It's happened again. Benedict Cumberbatch, who gained great notices from his performance as a modern-day version of famed detective Sherlock Holmes in the British TV show Sherlock, becomes the latest adversary for Captain Kirk and the crew of the starship Enterprise in Star Trek Into Darkness. But he is not the first Baker Street investigator to become a villainous character in a major motion picture. What is it about the great detective's heroic personality that makes actors who've played him so easily turn to the dark side?
"It's elementary, my dear Watson."
Sir Arthur Conan Doyle, the writer who created Sherlock Holmes and his trusted assistant Dr. Watson, never used those exact words in any of his stories about the famed fictional detective. The catchphrase was reportedly used at the end of The Return of Sherlock Holmes in 1929, and it was definitely used by Peter Cushing in his portrayal of the great investigator in 1959's The Hound of the Baskervilles.
Before that, Cushing had starred in The Curse of Frankenstein, kicking off a fantastic run of genre productions from Hammer Films. The actor played another genre hero, Doctor Van Helsing, in Hammer's Horror of Dracula, and casting him in a reboot of Sherlock Holmes seemed like a good fit for the rising star. As Holmes, Cushing gave a great performance; he is sure of himself, confident in his deductions, calm under pressure, decisive, quick to action, and not swayed by emotion.
All those good qualities that Cushing personified as Holmes were turned upside down when the actor was cast by George Lucas as Grand Moff Tarkin in Star Wars: Episode IV - A New Hope. In service of the dark side of the Force, Tarkin is fully in command of the situation -- only he can calmly make Darth Vader submit to his orders -- and coldly decisive as to the best course of action, ordering the destruction of an entire planet after (apparently) forcing Princess Leia to give up a vital piece of information. When he discovers that she lied to him, he orders her immediate termination. And he haughtily refuses to evacuate the Death Star in the face of a deadly rebel attack.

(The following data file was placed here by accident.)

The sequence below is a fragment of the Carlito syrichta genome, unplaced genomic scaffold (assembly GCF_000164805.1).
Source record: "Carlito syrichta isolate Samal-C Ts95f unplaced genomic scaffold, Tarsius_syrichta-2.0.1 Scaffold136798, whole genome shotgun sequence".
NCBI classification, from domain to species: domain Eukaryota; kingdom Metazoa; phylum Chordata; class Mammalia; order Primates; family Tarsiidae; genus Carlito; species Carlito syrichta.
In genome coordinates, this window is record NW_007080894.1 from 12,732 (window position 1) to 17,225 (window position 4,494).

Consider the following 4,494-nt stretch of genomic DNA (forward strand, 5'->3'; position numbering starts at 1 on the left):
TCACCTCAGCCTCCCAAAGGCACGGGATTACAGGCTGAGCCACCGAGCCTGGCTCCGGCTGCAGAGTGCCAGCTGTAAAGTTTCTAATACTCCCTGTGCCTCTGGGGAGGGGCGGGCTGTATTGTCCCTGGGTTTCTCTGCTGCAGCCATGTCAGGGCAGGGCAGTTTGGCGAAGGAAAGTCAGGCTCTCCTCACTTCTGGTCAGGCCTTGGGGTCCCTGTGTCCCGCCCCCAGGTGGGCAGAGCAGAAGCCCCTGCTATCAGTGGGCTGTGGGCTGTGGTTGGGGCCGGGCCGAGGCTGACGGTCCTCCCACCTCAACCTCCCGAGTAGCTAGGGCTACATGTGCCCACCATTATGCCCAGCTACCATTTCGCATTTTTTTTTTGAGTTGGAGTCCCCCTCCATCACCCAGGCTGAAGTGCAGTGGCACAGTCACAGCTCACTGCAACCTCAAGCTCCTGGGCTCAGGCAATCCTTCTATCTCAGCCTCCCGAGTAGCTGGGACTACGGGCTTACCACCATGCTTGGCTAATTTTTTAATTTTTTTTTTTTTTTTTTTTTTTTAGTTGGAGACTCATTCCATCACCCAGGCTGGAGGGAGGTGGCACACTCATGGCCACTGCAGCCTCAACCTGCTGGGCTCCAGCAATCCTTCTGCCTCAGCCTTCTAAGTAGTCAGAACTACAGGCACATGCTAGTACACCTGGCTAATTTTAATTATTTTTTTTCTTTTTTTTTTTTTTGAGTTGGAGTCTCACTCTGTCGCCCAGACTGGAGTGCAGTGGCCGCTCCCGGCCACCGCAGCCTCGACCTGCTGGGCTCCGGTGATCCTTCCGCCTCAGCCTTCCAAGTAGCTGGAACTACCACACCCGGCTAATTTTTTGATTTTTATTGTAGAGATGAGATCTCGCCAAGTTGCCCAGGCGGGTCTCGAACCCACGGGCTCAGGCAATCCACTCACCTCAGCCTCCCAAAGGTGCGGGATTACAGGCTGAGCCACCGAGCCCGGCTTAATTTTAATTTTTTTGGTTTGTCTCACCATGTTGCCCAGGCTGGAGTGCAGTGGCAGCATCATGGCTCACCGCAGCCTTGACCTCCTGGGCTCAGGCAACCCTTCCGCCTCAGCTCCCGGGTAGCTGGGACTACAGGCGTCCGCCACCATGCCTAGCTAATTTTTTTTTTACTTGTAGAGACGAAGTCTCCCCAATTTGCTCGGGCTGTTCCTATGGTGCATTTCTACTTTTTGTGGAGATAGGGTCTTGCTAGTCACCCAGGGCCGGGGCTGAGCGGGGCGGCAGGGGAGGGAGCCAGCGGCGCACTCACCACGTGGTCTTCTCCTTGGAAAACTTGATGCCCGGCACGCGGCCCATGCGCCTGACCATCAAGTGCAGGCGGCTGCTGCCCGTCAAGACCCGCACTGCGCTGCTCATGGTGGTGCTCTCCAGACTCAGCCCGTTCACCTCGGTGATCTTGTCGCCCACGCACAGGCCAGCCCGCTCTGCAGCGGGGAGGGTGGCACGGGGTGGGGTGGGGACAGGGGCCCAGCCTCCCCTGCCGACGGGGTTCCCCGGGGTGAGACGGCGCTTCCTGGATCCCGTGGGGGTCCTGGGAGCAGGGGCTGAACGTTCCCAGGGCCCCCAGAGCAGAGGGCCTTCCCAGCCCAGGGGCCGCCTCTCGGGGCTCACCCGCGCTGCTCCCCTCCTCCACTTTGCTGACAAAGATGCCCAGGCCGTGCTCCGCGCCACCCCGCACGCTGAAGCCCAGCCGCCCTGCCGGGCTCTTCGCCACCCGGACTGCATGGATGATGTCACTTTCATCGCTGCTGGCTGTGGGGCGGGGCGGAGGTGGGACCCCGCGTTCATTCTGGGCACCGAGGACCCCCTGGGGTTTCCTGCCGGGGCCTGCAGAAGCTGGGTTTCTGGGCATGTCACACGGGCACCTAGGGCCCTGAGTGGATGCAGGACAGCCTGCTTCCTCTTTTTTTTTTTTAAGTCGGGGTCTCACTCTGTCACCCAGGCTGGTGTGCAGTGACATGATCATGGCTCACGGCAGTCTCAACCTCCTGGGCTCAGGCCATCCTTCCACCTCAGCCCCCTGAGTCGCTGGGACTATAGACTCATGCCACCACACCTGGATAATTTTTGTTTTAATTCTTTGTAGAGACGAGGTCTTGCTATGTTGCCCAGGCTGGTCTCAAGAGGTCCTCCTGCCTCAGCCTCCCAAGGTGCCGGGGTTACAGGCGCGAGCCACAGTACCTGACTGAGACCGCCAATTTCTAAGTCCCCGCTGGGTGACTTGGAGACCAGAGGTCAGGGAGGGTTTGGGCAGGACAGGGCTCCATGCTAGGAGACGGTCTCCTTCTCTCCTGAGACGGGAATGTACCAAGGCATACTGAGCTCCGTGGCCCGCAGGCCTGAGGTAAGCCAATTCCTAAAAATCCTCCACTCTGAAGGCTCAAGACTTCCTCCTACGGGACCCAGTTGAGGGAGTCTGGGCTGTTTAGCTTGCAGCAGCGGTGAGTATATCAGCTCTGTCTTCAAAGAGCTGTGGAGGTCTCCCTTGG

It's as if Sherlock Holmes himself became a Stormtroopoer.
Christopher Plummer followed a similar path as Peter Cushing, though it didn't take him quite as long to turn from heroic detective to space-based villain. In Bob Clark's 1979 production Murder by Decree, Plummer's approach to the character is a bit softer; he moves easily from Holmes' analytic mode to a more friendly stance, for example, in a scene with his friend Dr. Watson, played by the great James Mason.
Twelve years later, Plummer took on Captain Kirk and the crew of the Enterprise in the Shakespearean-themed Star Trek VI: The Undiscovered County, helmed by Nicholas Meyer. (As it happens, Meyer's 1974 novel on Sherlock Holmes, The Seven-Per-Cent Solution, depicted the detective's recovery from cocaine addiction.) With great elan, Plummer portrayed General Chang, a Klingon who refuses to trust the Federation unto his dying breath. But, like Sherlock Holmes, Chang is also capable of appreciating the finer things in life, and his initial dealings with Captain Kirk are cordial and somewhat soft-spoken, even as he keeps his stronger emotions in check. Like the detective, the general is wicked smart, maybe too clever for his own good -- just like Sherlock Holmes might be if he waged war instead of solving crimes.
Anticipating Benedict Cumberbatch's transformation from little-screen Sherlock Holmes to big-screen villain, Frank Langella first appeared as Arthur Conan Doyle's most famous character in a stage play that was later broadcast on television. Langella portrayed the detective in a 1976 theatrical production of Sherlock Holmes: The Strange Case of Miss Alice Faulkner; the play was filmed for the HBO series Standing Room Only. Langella is electrifying as Holmes, lending the character a menacing edge, while still wringing laughs out of tense situations. (The production also featured Stephen Collins and Susan Clark.)
The actor successfully turned to the dark side as Skeletor in Masters of the Universe. Sure, it's a silly movie, but even under a mask, Langella is completely convincing as "a being of utter evil." Once again, he is electrifying as a menacing creature, and provides genuine moments of excitement whenever he's seen or heard on-screen.
Other actors have made the transition from Sherlock to sinister villain. (For example, like Langella, Jonathan Pryce played the character in a stage play that was broadcast on television in 2007; he made a quick turnaround to evil as a mercenary in disguise as the president of the U.S. in this year's G.I. Joe: Retaliation.) Personality traits that are inherent in Sherlock Holmes' character -- his out-of-the-box thinking, his deductive reasoning, his impeccable logic, his coolness toward humanity -- bring out both the best (i.e. heroic) and the worst (i.e. villainous) in the actors who have played him. How do we know?
"It's elementary, my dear Watson."